Workshop to discuss improving the health of the huckleberry
The black mountain huckleberry is perhaps the most important wild berry species for both bears and humans in Western Canada and the United States. Scientists and huckleberry pickers have noted changes in the structure of forests over the past century that are thought to be threatening the abundance and productivity of huckleberry plants. In light of these concerns there has been a diversity of research around our precious huckleberries by a number of key researchers.
On Wednesday and Thursday, February 22 and 23, 2011, the College of the Rockies campus in Cranbrook will play host to the Western Huckleberry Forum. This workshop will bring together huckleberry experts with resource managers and the public to provide an opportunity to learn about and discuss the latest research on this important berry.
Within the East Kootenay, Keefer Ecological Services Ltd. is just completing a three-year study on the abundance of huckleberries across nearly 100 different research sites in the Lamb, Moyie and Flathead drainages. Results from this project are expected to provide valuable information to land managers about how to enhance huckleberry production through sound ecosystem management.
The workshop will highlight the results from this and other projects and perspectives throughout B.C. and Washington. Though some of the presentations will include technical information, the presentations at this forum will use mostly non-technical language. This will allow them to be accessible to a wide variety of participants from the ecologist to the huckleberry picker.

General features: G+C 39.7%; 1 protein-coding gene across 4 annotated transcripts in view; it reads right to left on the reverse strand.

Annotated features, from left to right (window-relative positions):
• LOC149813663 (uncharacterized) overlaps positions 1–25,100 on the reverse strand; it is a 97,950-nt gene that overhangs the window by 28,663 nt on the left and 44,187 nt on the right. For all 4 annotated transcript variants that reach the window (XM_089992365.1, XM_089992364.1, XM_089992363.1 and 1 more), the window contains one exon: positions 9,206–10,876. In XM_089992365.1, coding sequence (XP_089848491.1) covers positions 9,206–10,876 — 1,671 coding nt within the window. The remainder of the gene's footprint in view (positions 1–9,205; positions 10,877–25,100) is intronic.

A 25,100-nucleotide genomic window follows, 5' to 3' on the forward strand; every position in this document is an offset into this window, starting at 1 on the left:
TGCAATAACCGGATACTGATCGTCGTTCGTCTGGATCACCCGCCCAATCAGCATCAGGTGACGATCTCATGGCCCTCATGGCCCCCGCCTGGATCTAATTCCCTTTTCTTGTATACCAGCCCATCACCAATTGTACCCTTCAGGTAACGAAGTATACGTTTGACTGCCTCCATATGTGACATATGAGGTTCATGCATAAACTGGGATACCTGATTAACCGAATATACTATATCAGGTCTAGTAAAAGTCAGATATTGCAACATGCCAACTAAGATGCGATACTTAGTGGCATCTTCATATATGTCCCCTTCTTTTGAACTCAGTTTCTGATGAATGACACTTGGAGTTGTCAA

The event will be highlighted with a keynote address on the evening of Tuesday, February 22, by world-renowned Ethnobotanist, Dr. Nancy Turner of the University of Victoria. Other speakers during the workshop include Andy Chittick (Forest Restoration Ecologist, Seattle Public Utilities), Wendy Cocksedge (Royal Roads University), Andra Forney (University of Victoria), Dr. Ron Ignace (former Chief of Skeetchestn Band, Secwepemc), Michael Keefer (Keefer Ecological Services Ltd.), Warren King George (Muckleshoot Tribe), Rick Kubian (Parks Canada), Joyce LaCompte-Mastenbrook (University of Washington), Randy Moody (Keefer Ecological Services Ltd.) and Dr. Scott Nielsen (University of Alberta).
These experts will talk about huckleberry ecology, ecological restoration (including prescribed fire), wildlife use of berry resources, historical uses of huckleberries and local knowledge of huckleberry ecology.
This forum has been organized by the B.C. chapter of the Society for Ecological Restoration and Keefer Ecological Services Ltd. with support from the College of the Rockies—Cranbrook. A limited number of seats will be available to the public free of charge for the keynote address. To register for the whole event including lunch and snacks during the workshop please visit the Society for Ecological Restoration - British Columbia chapter’s website or email.